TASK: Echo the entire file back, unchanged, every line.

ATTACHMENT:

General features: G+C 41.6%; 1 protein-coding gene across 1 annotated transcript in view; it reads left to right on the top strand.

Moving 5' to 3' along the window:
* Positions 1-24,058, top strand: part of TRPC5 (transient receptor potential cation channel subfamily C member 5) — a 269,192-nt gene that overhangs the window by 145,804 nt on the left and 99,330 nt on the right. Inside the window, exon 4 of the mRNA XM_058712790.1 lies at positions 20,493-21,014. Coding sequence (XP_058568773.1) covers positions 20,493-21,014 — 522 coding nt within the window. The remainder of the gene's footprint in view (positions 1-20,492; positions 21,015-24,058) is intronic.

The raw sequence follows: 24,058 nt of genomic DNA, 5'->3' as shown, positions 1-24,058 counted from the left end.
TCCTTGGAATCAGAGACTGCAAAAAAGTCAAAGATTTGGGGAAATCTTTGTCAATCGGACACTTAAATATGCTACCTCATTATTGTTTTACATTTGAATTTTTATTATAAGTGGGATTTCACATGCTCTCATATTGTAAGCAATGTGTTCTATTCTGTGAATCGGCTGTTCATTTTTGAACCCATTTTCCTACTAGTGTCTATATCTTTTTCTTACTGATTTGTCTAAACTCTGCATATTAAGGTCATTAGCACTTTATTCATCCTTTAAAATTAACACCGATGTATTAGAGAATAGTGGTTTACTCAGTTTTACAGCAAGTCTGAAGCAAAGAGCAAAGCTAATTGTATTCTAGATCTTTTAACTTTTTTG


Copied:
General features: G+C 41.6%; 1 protein-coding gene across 1 annotated transcript in view; it reads left to right on the top strand.

Moving 5' to 3' along the window:
* Positions 1-24,058, top strand: part of TRPC5 (transient receptor potential cation channel subfamily C member 5) — a 269,192-nt gene that overhangs the window by 145,804 nt on the left and 99,330 nt on the right. Inside the window, exon 4 of the mRNA XM_058712790.1 lies at positions 20,493-21,014. Coding sequence (XP_058568773.1) covers positions 20,493-21,014 — 522 coding nt within the window. The remainder of the gene's footprint in view (positions 1-20,492; positions 21,015-24,058) is intronic.

The raw sequence follows: 24,058 nt of genomic DNA, 5'->3' as shown, positions 1-24,058 counted from the left end.
TCCTTGGAATCAGAGACTGCAAAAAAGTCAAAGATTTGGGGAAATCTTTGTCAATCGGACACTTAAATATGCTACCTCATTATTGTTTTACATTTGAATTTTTATTATAAGTGGGATTTCACATGCTCTCATATTGTAAGCAATGTGTTCTATTCTGTGAATCGGCTGTTCATTTTTGAACCCATTTTCCTACTAGTGTCTATATCTTTTTCTTACTGATTTGTCTAAACTCTGCATATTAAGGTCATTAGCACTTTATTCATCCTTTAAAATTAACACCGATGTATTAGAGAATAGTGGTTTACTCAGTTTTACAGCAAGTCTGAAGCAAAGAGCAAAGCTAATTGTATTCTAGATCTTTTAACTTTTTTG